Episode One Hundred Thirty-Seven - The Letter to Menoeceus 04 - On Death (Part Two)

  • I have already forgotten when we said in the podcast to some extent, but what I meant by respectable was that I got the impression what Joshua was saying was that the statement might have been put in the mouth of a character in a play, rather than made as a direct statement by the playwright.... With the implication that if so the statement might have been made by a character in a context which the playwright was clearly not advocating the comment himself.


    So if Theogonis is the author (and we did not cite him) then we need to explicitly clean up what we said - maybe in this week's episode.

  • I can't remember which translation I saw Theognis footnoted for that line, but it was legit.

    I certainly didn't uncover that as the source on my own ^^ and the word for word seems like a solid reason to accept it.


    As for advocating that position, here's the context with his poem and an excerpt from the Wikipedia article:


    He was capable of arresting imagery and memorable statements in the form of terse epigrams. Some of these qualities are evident in the following lines [425-8], considered to be "the classic formulation of Greek pessimism":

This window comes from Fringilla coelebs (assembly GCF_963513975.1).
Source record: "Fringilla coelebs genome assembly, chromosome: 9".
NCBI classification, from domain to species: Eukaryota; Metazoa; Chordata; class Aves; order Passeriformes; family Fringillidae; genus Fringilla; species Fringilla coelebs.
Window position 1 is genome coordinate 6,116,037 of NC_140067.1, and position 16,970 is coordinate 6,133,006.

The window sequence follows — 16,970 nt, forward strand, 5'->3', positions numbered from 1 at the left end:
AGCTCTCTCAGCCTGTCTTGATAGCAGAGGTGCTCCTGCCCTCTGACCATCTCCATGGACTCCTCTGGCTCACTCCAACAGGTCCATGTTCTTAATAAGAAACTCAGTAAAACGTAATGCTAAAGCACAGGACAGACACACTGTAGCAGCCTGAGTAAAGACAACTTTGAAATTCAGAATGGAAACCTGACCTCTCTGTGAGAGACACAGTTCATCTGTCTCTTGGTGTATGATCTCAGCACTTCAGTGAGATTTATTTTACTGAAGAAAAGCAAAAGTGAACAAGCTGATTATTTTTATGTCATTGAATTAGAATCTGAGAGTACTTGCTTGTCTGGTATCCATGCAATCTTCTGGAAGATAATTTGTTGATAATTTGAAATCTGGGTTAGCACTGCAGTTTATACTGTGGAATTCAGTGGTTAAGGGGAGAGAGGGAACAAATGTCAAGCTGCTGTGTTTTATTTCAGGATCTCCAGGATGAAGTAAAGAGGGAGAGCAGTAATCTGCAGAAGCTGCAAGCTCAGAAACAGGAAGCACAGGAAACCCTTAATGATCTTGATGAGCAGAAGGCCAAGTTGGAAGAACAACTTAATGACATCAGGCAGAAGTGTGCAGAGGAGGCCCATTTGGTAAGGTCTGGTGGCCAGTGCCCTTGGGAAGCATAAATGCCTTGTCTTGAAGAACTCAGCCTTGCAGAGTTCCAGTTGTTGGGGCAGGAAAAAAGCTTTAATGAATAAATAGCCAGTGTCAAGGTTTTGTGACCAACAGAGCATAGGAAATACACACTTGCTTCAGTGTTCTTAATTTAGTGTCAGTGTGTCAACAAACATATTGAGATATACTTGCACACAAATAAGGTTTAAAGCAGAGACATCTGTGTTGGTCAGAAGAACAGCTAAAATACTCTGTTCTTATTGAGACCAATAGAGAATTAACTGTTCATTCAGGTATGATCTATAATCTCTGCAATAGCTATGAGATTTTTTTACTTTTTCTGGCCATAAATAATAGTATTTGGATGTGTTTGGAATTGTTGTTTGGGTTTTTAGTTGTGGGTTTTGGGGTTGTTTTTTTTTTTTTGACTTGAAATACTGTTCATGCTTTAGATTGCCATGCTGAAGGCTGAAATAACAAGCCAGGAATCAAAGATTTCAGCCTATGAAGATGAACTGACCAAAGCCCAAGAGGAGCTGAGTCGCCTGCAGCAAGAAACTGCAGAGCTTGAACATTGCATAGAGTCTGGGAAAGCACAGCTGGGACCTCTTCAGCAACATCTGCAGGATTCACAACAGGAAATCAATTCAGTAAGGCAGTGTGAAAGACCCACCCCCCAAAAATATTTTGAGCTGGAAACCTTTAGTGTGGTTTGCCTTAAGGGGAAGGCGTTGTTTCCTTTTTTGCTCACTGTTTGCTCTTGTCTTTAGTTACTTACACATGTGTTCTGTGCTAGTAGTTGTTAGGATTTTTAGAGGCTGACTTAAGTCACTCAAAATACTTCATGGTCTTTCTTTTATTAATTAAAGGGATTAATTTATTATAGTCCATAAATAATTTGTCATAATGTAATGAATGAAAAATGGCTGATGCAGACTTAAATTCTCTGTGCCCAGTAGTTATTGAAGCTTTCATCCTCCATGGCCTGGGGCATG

Πάντων μὲν μὴ φῦναι ἐπιχθονίοισιν ἄριστον,

    μηδ᾽ ἐσιδεῖν αὐγὰς ὀξέος ἠελίου.

    φύντα δ᾽ ὅπως ὤκιστα πύλας Ἀΐδαο περῆσαι

    καὶ κεῖσθαι πολλὴν γῆν ἐπαμησάμενον.


    Best of all for mortal beings is never to have been born at all

    Nor ever to have set eyes on the bright light of the sun

    But, since he is born, a man should make utmost haste through the gates of Death

    And then repose, the earth piled into a mound round himself.


    The lines were much quoted in antiquity, as for example by Stobaeus and Sextus Empiricus, and it was imitated by later poets, such as Sophocles and Bacchylides. Theognis himself might be imitating others: each of the longer hexameter lines is loosely paraphrased in the shorter pentameter lines, as if he borrowed the longer lines from some unknown source(s) and added the shorter lines to create an elegiac version. Moreover, the last line could be imitating an image from Homer's Odyssey (5.482), where Odysseus covers himself with leaves though some scholars think the key word ἐπαμησάμενον might be corrupted. The smothering accumulation of eta (η) sounds in the last line of the Greek is imitated here in the English by mound round.